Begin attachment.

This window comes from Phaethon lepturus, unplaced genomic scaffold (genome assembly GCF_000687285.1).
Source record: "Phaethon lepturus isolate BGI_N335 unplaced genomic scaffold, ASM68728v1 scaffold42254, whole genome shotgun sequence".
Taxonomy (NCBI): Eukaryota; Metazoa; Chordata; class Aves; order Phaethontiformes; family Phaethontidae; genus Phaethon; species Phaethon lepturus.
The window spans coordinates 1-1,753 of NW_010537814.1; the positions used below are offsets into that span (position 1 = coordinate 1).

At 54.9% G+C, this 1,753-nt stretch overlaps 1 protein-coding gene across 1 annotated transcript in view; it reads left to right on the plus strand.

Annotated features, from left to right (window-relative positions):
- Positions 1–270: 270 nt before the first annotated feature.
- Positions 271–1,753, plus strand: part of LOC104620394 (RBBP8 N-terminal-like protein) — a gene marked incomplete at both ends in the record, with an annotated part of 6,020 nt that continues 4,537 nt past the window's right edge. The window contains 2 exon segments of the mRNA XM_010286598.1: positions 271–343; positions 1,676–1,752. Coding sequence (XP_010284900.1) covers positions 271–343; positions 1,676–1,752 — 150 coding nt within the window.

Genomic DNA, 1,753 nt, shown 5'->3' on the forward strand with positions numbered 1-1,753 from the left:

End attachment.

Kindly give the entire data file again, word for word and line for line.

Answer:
This window comes from Phaethon lepturus, unplaced genomic scaffold (genome assembly GCF_000687285.1).
Source record: "Phaethon lepturus isolate BGI_N335 unplaced genomic scaffold, ASM68728v1 scaffold42254, whole genome shotgun sequence".
Taxonomy (NCBI): Eukaryota; Metazoa; Chordata; class Aves; order Phaethontiformes; family Phaethontidae; genus Phaethon; species Phaethon lepturus.
The window spans coordinates 1-1,753 of NW_010537814.1; the positions used below are offsets into that span (position 1 = coordinate 1).

At 54.9% G+C, this 1,753-nt stretch overlaps 1 protein-coding gene across 1 annotated transcript in view; it reads left to right on the plus strand.

Annotated features, from left to right (window-relative positions):
- Positions 1–270: 270 nt before the first annotated feature.
- Positions 271–1,753, plus strand: part of LOC104620394 (RBBP8 N-terminal-like protein) — a gene marked incomplete at both ends in the record, with an annotated part of 6,020 nt that continues 4,537 nt past the window's right edge. The window contains 2 exon segments of the mRNA XM_010286598.1: positions 271–343; positions 1,676–1,752. Coding sequence (XP_010284900.1) covers positions 271–343; positions 1,676–1,752 — 150 coding nt within the window.

Genomic DNA, 1,753 nt, shown 5'->3' on the forward strand with positions numbered 1-1,753 from the left: